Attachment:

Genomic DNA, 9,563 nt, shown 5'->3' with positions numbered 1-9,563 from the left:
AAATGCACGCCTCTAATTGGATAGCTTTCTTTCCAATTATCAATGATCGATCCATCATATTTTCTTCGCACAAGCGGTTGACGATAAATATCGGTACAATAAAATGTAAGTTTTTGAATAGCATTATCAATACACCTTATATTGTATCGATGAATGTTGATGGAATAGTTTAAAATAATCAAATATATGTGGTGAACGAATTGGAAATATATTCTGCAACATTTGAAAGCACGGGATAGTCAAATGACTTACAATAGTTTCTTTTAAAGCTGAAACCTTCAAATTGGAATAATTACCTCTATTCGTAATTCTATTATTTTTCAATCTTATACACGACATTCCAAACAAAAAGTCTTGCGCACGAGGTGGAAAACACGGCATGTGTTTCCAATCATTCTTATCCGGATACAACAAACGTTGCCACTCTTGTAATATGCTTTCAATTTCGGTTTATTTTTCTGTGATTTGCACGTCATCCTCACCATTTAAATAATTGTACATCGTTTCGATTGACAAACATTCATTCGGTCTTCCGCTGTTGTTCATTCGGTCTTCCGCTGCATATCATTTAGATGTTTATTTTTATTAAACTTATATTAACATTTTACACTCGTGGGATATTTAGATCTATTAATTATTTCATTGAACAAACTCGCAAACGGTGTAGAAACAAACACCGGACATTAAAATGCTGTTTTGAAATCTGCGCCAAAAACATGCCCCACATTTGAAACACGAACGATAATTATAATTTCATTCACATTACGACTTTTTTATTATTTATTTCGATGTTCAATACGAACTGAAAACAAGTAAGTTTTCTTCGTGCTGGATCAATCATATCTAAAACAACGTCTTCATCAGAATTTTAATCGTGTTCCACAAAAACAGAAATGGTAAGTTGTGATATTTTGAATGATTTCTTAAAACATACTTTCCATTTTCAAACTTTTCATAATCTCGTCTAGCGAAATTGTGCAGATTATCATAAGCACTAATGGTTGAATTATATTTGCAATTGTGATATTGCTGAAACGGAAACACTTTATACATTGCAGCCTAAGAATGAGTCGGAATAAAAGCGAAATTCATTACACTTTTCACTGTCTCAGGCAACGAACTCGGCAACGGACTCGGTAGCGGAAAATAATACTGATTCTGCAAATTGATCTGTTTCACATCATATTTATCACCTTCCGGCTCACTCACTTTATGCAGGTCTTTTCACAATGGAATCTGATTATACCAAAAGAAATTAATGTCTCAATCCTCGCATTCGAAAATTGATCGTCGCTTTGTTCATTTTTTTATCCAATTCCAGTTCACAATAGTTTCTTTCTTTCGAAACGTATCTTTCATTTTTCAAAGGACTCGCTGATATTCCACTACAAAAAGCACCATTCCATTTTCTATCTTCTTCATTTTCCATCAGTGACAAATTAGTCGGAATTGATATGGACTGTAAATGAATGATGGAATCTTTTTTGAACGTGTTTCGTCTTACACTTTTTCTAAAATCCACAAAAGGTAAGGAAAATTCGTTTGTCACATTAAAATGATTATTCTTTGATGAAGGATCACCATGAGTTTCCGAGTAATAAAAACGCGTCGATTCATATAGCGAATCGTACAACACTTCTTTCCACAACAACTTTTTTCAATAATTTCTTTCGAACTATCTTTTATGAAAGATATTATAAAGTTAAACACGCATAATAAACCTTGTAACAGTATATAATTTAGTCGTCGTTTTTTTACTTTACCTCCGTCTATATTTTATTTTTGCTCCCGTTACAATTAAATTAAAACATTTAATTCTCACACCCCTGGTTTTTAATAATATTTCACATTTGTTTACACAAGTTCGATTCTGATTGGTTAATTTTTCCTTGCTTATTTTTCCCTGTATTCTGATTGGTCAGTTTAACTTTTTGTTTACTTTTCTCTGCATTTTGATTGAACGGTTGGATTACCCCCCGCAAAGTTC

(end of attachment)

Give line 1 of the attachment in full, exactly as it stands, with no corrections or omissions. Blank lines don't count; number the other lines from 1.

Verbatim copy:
Genomic DNA, 9,563 nt, shown 5'->3' with positions numbered 1-9,563 from the left: